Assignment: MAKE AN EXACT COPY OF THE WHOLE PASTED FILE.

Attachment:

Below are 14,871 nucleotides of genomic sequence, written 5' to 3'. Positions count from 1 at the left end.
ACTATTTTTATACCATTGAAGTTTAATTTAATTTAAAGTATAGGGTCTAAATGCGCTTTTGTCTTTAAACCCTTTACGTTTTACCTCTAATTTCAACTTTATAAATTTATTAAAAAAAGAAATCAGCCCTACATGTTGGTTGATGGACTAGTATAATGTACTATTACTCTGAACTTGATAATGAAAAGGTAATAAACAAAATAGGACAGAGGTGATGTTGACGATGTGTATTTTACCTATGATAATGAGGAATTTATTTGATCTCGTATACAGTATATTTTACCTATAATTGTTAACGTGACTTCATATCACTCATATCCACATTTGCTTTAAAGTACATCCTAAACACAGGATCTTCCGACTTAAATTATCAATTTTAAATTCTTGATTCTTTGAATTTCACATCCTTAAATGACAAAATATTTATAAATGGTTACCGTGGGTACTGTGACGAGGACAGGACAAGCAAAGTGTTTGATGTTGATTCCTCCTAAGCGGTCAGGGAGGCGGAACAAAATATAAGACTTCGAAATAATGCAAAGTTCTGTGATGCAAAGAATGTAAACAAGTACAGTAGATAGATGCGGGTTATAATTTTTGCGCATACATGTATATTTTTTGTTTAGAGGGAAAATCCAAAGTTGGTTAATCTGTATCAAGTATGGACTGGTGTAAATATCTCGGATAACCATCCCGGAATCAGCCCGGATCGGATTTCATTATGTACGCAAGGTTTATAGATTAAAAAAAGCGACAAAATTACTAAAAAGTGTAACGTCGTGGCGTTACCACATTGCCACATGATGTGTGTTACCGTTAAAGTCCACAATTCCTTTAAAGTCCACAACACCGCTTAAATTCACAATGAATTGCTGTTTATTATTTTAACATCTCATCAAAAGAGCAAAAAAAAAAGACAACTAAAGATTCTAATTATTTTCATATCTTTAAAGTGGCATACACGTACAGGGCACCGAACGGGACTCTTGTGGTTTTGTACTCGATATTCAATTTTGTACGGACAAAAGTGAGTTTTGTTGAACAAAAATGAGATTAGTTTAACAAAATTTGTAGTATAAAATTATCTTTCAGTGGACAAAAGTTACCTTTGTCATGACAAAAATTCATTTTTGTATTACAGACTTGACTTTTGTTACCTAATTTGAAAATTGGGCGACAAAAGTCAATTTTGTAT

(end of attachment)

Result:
Below are 14,871 nucleotides of genomic sequence, written 5' to 3'. Positions count from 1 at the left end.
ACTATTTTTATACCATTGAAGTTTAATTTAATTTAAAGTATAGGGTCTAAATGCGCTTTTGTCTTTAAACCCTTTACGTTTTACCTCTAATTTCAACTTTATAAATTTATTAAAAAAAGAAATCAGCCCTACATGTTGGTTGATGGACTAGTATAATGTACTATTACTCTGAACTTGATAATGAAAAGGTAATAAACAAAATAGGACAGAGGTGATGTTGACGATGTGTATTTTACCTATGATAATGAGGAATTTATTTGATCTCGTATACAGTATATTTTACCTATAATTGTTAACGTGACTTCATATCACTCATATCCACATTTGCTTTAAAGTACATCCTAAACACAGGATCTTCCGACTTAAATTATCAATTTTAAATTCTTGATTCTTTGAATTTCACATCCTTAAATGACAAAATATTTATAAATGGTTACCGTGGGTACTGTGACGAGGACAGGACAAGCAAAGTGTTTGATGTTGATTCCTCCTAAGCGGTCAGGGAGGCGGAACAAAATATAAGACTTCGAAATAATGCAAAGTTCTGTGATGCAAAGAATGTAAACAAGTACAGTAGATAGATGCGGGTTATAATTTTTGCGCATACATGTATATTTTTTGTTTAGAGGGAAAATCCAAAGTTGGTTAATCTGTATCAAGTATGGACTGGTGTAAATATCTCGGATAACCATCCCGGAATCAGCCCGGATCGGATTTCATTATGTACGCAAGGTTTATAGATTAAAAAAAGCGACAAAATTACTAAAAAGTGTAACGTCGTGGCGTTACCACATTGCCACATGATGTGTGTTACCGTTAAAGTCCACAATTCCTTTAAAGTCCACAACACCGCTTAAATTCACAATGAATTGCTGTTTATTATTTTAACATCTCATCAAAAGAGCAAAAAAAAAAGACAACTAAAGATTCTAATTATTTTCATATCTTTAAAGTGGCATACACGTACAGGGCACCGAACGGGACTCTTGTGGTTTTGTACTCGATATTCAATTTTGTACGGACAAAAGTGAGTTTTGTTGAACAAAAATGAGATTAGTTTAACAAAATTTGTAGTATAAAATTATCTTTCAGTGGACAAAAGTTACCTTTGTCATGACAAAAATTCATTTTTGTATTACAGACTTGACTTTTGTTACCTAATTTGAAAATTGGGCGACAAAAGTCAATTTTGTAT